Implementing your tone of voice

By in Views
On February 1, 2017

implementing tone of voice

We recently talked about how to define your tone of voice. Here’s the next step: embedding your tone.

You’ve found your tone of voice. You’ve pinned down your values and produced a guide or toolkit, packed with examples and practical pointers. But just handing out copies of the guide and saying ‘Go’ won’t work. Here are some tips for helping everyone across the company to understand and use your tone.

Hopefully you involved key people as you developed your tone, so they’re already on board. It’s best if your CEO or managing director can endorse the programme right from the start – buy-in from the top helps people realise using your new tone is non-negotiable.

Rewrite key content
Before you roll out your tone of voice to everyone, it’s a good idea to rewrite important items like your website, intranet content, customer service letter templates and your corporate brochure in your new brand language. You’ll have samples to show people and you’re leading by example.

Run practical sessions
Hands-on training sessions are essential – you can run them yourself or ask experts like the lorries. You want everyone to leave with an understanding of your tone of voice, but you can tailor the sessions depending on how much people write as part of their job. Some people will just need a couple of hours’ training, where others might benefit from a two-day in-depth session.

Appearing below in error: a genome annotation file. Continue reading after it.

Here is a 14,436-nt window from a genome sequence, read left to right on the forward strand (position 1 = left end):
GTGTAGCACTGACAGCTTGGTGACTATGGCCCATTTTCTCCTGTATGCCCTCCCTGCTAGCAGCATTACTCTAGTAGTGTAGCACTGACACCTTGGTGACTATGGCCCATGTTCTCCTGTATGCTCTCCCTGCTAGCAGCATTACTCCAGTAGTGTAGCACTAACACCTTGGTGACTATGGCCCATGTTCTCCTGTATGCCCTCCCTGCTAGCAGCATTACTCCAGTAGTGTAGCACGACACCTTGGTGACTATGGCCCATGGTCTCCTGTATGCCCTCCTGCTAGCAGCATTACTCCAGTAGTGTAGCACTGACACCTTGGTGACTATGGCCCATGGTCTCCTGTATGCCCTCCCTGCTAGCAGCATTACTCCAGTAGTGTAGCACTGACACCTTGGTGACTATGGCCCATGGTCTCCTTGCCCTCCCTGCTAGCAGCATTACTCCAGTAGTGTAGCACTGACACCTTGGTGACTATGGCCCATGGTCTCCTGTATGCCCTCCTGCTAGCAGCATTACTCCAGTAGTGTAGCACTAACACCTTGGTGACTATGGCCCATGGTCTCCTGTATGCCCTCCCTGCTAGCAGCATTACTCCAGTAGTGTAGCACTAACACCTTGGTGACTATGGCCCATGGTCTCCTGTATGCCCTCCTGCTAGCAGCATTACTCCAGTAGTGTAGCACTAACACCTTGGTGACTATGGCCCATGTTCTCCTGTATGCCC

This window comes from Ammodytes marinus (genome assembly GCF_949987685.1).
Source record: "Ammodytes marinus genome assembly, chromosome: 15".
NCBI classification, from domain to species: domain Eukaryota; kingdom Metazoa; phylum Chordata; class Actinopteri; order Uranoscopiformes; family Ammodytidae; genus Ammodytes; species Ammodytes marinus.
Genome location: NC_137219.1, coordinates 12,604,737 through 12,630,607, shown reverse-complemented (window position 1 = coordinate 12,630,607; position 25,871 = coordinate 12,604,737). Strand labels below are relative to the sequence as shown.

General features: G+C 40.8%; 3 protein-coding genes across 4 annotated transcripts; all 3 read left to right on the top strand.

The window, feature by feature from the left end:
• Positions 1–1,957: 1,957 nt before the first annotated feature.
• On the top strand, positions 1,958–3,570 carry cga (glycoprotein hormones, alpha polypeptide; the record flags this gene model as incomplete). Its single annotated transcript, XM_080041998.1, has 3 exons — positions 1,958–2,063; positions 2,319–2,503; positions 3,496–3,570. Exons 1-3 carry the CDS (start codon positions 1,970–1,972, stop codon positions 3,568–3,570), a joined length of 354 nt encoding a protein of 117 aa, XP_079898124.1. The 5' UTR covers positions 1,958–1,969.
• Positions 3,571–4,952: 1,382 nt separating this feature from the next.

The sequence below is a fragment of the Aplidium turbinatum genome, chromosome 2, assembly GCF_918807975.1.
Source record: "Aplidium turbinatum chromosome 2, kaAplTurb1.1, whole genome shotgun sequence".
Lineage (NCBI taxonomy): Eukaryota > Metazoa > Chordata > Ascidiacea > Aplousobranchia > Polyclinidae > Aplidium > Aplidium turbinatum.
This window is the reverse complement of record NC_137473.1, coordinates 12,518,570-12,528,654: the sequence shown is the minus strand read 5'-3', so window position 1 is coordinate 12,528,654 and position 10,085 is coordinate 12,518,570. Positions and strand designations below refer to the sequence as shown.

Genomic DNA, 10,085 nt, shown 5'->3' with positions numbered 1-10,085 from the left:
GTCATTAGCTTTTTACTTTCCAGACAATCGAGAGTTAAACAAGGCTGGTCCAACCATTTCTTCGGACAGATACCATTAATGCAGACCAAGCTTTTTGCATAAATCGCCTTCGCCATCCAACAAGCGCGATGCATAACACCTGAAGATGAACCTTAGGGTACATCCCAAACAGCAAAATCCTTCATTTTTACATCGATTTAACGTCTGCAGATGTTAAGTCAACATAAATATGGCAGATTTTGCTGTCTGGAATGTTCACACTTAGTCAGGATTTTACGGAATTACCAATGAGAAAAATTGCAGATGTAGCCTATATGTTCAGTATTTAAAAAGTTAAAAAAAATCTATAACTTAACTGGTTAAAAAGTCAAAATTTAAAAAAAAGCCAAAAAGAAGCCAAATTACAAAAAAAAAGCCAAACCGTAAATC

An e-learning module can be helpful if time’s an issue, though it can’t replace hands-on sessions. And make tone of voice part of any induction programme, particularly for those who’ll be writing for colleagues or customers.

Involve everyone
And we mean everyone. HR and internal communications. Compliance, legal and technical. Customer service and marketing communications. Don’t forget managers who may not write themselves but who do sign off work. Everyone at every level needs to understand your tone if you’re going to truly live and breathe your brand.

Appoint guardians
Someone needs to be responsible for tone of voice on an ongoing basis. It can also be a good idea to appoint champions – someone in each team who has a particular aptitude for writing or who’s enthusiastic about your tone. They can keep an eye on day-to-day writing and be a point of contact for queries. Give writers a checklist to run through each time they write something, to make sure they’ve remembered the key points.

And carry out regular health checks and give feedback to make sure people are getting to grips with your tone.

Keep it fresh
Don’t let tone of voice become next week’s chip wrapper. Keep it fresh in people’s minds with extras like weekly top tips, pin-up summaries for desks and competitions like email of the week or best complaint response.

Remember that you might need to refresh your tone and guidelines from time to time. Your values may change slightly, modern standards may evolve and regulators might introduce new rules that influence your tone. It’s an ever-evolving thing…

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